CAST: Robert De Niro, Anne Hathaway, Rene Russo, Adam DeVine, Zack Pearlman, Andrew Rannells, Anders Holm, Nat Wolff, Linda Lavin, Molly Bernard, Christina Scherer, Christine Evangelista, Peter Vack, JoJo Kushner
RUNNING TIME: 121 mins
BASICALLY…: Retired senior citizen Ben (De Niro) applies for and gets an internship with a fashion-based company, run by founder and CEO Jules (Hathaway)…
NOW FOR THE REVIEW…
Film is, and always has been, an escapist fantasy, exhibiting events that wouldn’t otherwise happen in real life but still set out to entertain its audience by letting them indulge their wildest dreams. but still set out to entertain its audience by letting them indulge their wildest dreams. Writer-director Nancy Meyers has made a strong career out of escapist fantasy films, many if not all of them up to this point being solely romantic-comedies; from the transatlantic house-swapping escapades of The Holiday to a freak accident leading to sudden telepathy in What Women Want, Meyers’ filmography is nothing but pure escapist bliss.
The tradition continues with her first film in six years, and sixth overall as writer-director, The Intern – which may be Meyers’ most accessible movie to date, but also one of her most charming and likable. And it’s FAR better than the similarly-titled-but-otherwise-unrelated The Internship, which is always a plus.
The titular intern is Robert De Niro’s retired widower Ben, who is desperate to fill a hole in his life when the pleasures of retirement aren’t enough. He comes across a senior internship program for a start-up clothing company, and naturally gets the position; he also ends up being assigned as a personal intern for the company’s founder Jules (Anne Hathaway), an exceptionally busy employer who at first has no use for him, but over time finds he’s more than just a handy intern.
If you read that last part and started getting some disturbing thoughts in your head, then relax: this isn’t the kind of movie where the two leads become a couple by the end (thank goodness!). After all, Hathaway’s Jules is married to a seemingly cool guy (Anders Holm) and mother to an adorable young girl (JoJo Kushner), while De Niro’s Ben is getting familiar with the company’s resident masseuse Fiona (Rene Russo). However, that doesn’t stop Hathaway and De Niro from having excellent chemistry together, harbouring a mutual respect for one another and eventually planting the seeds for a nice little friendship between one another. Individually, both excel; De Niro hasn’t played such a genuinely lovable character in years, and he’s more than up for the task, while Hathaway gets some great moments to shine in a role that could have so easily been underwritten, something that Meyers is all too keen not to let happen. Plus, more movies need Feminist De Niro mannerisms as in this one, and we can see a Tumblr page being born out of this – just sayin’, get on it, Internet.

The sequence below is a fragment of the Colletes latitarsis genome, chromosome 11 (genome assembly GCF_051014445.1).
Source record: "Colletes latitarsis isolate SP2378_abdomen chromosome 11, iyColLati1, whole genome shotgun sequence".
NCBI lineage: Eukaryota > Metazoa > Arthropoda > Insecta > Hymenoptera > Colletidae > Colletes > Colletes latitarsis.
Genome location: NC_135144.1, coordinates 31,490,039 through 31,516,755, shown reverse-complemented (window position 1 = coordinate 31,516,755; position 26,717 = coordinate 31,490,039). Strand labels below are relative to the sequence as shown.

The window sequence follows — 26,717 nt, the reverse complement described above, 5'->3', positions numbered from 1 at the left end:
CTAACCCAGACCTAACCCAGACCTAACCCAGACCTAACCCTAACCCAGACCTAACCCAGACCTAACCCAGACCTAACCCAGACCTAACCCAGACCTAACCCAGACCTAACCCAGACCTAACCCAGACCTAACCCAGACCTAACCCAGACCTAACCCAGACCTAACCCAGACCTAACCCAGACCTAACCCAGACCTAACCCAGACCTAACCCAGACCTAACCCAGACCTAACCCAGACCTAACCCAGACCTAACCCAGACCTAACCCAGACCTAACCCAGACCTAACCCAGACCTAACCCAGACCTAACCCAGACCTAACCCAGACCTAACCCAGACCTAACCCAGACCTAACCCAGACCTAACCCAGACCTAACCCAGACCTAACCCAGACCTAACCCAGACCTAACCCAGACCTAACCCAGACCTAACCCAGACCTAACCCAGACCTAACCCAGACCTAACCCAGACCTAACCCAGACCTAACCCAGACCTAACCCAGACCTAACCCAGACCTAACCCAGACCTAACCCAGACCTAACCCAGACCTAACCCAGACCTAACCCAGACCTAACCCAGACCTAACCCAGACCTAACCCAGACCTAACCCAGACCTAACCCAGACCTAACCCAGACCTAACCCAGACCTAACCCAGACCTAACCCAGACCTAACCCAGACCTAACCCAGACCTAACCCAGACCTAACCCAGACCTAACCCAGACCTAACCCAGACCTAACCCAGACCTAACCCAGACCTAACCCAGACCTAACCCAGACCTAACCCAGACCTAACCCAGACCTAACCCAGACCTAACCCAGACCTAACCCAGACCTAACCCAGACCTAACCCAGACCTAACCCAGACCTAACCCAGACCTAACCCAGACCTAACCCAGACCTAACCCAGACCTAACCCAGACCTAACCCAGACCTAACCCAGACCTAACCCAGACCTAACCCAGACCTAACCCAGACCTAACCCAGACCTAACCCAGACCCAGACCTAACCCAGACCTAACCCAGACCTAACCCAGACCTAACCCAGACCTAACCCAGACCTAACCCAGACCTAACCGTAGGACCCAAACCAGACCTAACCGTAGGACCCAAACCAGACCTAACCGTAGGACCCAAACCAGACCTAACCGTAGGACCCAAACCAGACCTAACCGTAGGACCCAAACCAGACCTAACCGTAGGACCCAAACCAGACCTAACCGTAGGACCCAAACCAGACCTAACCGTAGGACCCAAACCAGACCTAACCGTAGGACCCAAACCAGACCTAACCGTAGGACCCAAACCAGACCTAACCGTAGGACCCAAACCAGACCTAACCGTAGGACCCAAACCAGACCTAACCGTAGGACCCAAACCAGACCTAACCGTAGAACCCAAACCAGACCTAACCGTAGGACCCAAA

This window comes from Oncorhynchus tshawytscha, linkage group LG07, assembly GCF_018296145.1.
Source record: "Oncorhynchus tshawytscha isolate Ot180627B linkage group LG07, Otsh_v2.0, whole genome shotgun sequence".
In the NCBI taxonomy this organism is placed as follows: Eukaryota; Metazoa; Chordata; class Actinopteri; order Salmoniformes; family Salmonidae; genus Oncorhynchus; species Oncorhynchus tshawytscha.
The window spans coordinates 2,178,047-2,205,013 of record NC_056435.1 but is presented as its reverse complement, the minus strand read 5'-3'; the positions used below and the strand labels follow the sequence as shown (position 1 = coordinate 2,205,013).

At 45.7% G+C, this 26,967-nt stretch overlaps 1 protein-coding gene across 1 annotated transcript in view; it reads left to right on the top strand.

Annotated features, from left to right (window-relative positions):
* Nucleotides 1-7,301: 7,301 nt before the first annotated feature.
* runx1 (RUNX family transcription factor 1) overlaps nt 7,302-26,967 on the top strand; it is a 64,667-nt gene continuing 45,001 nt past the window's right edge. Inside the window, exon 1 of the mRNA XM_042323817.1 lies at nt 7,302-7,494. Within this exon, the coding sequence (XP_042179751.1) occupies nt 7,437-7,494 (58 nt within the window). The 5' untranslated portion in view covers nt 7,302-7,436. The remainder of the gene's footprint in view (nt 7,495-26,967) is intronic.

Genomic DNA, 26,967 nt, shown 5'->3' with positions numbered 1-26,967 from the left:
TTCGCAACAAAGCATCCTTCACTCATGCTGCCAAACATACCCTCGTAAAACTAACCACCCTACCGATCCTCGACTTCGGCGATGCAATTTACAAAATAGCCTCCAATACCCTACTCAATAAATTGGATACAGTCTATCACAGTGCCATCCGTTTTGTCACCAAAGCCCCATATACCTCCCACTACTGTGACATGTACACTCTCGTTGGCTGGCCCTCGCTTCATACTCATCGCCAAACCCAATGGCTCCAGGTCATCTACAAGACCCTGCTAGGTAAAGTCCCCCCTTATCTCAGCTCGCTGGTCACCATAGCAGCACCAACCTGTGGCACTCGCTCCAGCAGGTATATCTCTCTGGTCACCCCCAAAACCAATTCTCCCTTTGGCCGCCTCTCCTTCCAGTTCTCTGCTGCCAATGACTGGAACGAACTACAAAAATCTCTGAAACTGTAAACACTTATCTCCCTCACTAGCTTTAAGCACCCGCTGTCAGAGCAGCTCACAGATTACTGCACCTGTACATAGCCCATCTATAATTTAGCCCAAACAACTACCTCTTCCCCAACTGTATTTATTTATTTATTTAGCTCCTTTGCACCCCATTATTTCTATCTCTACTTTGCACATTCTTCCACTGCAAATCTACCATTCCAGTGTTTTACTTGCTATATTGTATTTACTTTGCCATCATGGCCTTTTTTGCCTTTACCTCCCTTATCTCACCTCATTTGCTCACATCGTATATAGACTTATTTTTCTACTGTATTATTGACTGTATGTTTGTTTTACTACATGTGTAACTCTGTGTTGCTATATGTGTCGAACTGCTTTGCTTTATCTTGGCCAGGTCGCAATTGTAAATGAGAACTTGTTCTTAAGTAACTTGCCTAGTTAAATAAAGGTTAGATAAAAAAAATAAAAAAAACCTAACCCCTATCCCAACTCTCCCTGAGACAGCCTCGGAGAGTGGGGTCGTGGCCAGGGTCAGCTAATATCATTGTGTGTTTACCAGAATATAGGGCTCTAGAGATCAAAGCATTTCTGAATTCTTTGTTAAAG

There’s also a lot of likability to go around outside of the main friendship, with a solid supporting cast of characters that are quirky but never annoyingly so, and a good amount of heart that is hard not to resist. What we will say, however, is that sometimes the over-sentimentality of certain scenes can be a bit too heavy-handed at times, as is the case with most of Meyers’ previous films, and the lack of real conflict lends it a light and breezy touch that will certainly put off anyone looking to be challenged by this kind of film. At just over two hours, it’s also perhaps a little longer than it needs to be, with half an hour being easily cut or trimmed down to make it a slightly quicker sit. These are just minor niggles, though, and they don’t outright ruin the movie.
When you add up all the components together, it’s easy to understand why a film like this, with its upbeat and sentimental tone as well as its blatantly inoffensive nature, will attract the cynics as much as it does the appreciators. We can certainly see people dubbing it one of the whitest movies of the year, for a few very good reasons, but like most films that fall into convention it’s all in the execution; Meyers has, admittedly, delivered crowd-pleasing escapist fantasies in the past that have truly been effective, where couples can watch peacefully with one’s head resting on the other’s shoulders, and this is no exception. Though it may lack actual meat or heft, The Intern is safe and harmless for all the right reasons, and is destined to become a new favourite amongst fans of Meyers’ work.
But seriously, Tumblr; get that Feminist De Niro page up and running. We’re anxious to see what you’ll do with it.
SO, TO SUM UP…
The Intern may not have a great deal to say, but its charming fluffiness and likability, as well as its warm and beating heart powered by the irresistible duo of Robert De Niro and Anne Hathaway, is enough to forgive its more obvious flaws.